This question is related to the answer & comment in What is kernel ip forwarding?
So in the above example, if you have an internet connection on NIC 2, you'd set NIC 2 as your default route and then any traffic coming in from NIC 1 that isn't destined for something on 192.168.2.0/24 will go through NIC 2.
and also post2:
the internet-facing interface (NIC 1 per above) needs a MASQUERADE rule in iptables's POSTROUTING on a chain to do that. See revsys.com/writings/quicktips/nat.html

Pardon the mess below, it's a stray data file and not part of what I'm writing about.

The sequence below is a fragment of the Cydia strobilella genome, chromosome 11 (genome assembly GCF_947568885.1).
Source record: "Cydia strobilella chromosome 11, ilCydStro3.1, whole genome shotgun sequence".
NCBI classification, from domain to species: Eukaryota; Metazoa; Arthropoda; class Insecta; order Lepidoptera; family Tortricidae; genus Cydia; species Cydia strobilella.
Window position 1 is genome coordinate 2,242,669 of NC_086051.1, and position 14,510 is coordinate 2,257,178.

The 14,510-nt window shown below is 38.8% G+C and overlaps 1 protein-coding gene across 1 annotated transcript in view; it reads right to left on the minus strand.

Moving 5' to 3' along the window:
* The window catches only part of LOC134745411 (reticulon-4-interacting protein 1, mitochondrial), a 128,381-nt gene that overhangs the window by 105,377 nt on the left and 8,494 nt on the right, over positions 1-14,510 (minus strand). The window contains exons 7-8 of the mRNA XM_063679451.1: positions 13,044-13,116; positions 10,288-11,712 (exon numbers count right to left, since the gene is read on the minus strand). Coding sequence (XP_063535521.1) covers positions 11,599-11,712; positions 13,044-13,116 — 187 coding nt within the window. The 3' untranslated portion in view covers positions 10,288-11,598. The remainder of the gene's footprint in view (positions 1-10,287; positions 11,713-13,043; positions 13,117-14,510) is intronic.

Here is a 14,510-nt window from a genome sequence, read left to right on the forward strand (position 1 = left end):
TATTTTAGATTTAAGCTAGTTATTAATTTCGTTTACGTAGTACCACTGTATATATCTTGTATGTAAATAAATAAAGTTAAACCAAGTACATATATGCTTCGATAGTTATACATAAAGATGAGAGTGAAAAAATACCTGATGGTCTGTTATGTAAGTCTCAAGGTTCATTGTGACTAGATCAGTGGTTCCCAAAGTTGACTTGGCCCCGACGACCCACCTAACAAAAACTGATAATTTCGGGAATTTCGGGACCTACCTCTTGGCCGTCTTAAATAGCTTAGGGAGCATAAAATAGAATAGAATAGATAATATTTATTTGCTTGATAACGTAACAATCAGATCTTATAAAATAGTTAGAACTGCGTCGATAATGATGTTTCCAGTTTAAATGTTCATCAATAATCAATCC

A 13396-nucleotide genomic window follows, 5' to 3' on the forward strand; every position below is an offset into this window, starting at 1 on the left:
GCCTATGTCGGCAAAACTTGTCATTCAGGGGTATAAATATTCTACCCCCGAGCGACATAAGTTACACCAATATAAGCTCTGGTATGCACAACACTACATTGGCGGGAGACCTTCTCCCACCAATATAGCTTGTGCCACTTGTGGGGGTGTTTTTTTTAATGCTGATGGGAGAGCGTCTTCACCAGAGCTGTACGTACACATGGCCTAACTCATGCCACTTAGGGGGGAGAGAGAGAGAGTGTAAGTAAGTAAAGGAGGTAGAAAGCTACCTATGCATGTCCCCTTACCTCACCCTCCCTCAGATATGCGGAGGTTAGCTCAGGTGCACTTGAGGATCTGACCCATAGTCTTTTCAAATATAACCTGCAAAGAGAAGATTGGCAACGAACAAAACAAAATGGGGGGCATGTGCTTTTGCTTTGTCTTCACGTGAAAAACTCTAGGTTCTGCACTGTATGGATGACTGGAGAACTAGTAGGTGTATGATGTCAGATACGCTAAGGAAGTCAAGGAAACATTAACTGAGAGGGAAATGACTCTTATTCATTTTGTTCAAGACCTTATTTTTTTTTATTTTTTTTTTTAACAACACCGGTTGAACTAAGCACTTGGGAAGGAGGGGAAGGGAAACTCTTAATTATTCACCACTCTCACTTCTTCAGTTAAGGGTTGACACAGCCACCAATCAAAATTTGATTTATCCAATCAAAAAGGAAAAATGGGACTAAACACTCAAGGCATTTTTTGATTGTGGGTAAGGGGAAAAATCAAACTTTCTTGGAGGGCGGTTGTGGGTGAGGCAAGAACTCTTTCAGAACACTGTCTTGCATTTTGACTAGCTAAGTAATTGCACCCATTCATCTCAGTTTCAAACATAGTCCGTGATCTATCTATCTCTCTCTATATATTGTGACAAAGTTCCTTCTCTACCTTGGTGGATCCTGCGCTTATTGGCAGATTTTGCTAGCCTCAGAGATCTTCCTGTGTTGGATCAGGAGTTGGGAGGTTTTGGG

Then you'll need to configure iptables to forward the packets from your internal network, on /dev/eth1, to your external network on /dev/eth0.
/sbin/iptables -t nat -A POSTROUTING -o eth0 -j MASQUERADE /sbin/iptables -A FORWARD -i eth0 -o eth1 -m state --state RELATED,ESTABLISHED -j ACCEPT /sbin/iptables -A FORWARD -i eth1 -o eth0 -j ACCEPT
Why I'd use
FORWARD (according to post2) if the forward is already done by only setting
ip_forward (according to post1):
echo 1 > /proc/sys/net/ipv4/ip_forward